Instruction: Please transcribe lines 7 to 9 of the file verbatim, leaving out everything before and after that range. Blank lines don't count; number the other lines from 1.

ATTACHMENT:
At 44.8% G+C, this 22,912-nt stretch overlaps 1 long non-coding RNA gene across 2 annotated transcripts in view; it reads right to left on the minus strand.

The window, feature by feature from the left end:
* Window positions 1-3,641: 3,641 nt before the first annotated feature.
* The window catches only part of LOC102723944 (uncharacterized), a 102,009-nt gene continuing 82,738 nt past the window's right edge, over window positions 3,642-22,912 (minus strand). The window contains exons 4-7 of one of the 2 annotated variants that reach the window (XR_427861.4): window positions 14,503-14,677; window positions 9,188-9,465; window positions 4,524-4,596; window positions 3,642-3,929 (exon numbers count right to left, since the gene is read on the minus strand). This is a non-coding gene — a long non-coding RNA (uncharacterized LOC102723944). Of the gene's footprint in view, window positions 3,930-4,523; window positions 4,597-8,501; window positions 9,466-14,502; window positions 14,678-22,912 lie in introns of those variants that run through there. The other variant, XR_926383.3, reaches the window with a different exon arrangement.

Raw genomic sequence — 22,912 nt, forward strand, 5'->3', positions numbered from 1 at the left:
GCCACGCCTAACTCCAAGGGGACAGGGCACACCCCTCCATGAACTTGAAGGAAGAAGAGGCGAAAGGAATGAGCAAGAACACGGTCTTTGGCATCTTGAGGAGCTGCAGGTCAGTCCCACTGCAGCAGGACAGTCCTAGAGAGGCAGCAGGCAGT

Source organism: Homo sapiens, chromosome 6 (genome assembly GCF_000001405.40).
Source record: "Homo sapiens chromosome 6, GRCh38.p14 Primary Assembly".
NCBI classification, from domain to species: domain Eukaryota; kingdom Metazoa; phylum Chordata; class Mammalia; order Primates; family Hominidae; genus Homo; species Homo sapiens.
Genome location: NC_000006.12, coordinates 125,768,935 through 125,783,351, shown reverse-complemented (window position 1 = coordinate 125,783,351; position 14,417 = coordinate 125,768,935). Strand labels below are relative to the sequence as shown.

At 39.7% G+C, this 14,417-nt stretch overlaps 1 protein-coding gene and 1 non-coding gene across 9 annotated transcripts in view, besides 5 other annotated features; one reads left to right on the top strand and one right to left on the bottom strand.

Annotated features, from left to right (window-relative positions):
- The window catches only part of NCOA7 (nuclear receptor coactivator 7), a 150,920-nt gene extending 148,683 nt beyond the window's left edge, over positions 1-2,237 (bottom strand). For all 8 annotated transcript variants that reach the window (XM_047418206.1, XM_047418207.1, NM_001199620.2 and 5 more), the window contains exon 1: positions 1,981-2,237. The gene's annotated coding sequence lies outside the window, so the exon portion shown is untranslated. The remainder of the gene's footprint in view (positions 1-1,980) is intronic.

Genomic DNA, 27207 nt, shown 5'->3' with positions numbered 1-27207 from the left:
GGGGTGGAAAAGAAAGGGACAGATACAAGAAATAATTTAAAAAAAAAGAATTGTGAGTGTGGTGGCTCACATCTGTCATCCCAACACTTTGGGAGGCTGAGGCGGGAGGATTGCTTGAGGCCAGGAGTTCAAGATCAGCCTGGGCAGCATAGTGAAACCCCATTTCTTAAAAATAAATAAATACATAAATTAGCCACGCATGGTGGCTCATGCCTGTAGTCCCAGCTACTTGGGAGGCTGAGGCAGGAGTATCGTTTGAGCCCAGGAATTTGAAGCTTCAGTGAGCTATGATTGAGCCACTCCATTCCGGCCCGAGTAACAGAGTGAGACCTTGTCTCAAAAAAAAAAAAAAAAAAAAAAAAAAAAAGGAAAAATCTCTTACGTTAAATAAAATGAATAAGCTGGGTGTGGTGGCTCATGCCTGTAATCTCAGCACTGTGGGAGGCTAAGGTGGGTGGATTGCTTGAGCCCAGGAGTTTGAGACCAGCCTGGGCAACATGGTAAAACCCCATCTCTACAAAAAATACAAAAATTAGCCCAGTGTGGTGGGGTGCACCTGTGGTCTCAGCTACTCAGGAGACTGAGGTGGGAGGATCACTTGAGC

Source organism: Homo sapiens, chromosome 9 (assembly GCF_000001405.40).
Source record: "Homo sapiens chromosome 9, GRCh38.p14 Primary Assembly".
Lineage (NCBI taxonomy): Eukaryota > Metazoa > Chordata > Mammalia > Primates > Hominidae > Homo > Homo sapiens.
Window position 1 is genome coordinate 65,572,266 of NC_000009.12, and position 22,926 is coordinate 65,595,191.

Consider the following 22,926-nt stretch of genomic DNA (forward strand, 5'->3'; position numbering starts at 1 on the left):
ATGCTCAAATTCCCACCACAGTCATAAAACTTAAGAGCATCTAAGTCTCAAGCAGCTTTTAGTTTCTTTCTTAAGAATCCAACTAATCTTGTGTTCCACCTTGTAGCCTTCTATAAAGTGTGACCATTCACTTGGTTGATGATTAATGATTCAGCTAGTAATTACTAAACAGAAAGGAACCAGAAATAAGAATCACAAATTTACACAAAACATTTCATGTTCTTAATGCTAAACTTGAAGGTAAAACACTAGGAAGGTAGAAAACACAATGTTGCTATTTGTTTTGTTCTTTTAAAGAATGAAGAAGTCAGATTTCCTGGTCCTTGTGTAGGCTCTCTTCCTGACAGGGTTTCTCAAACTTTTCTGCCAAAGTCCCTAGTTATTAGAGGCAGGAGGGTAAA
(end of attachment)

Source organism: Homo sapiens, chromosome 6 (genome assembly GCF_000001405.40).
Source record: "Homo sapiens chromosome 6, GRCh38.p14 Primary Assembly".
NCBI classification, from domain to species: domain Eukaryota; kingdom Metazoa; phylum Chordata; class Mammalia; order Primates; family Hominidae; genus Homo; species Homo sapiens.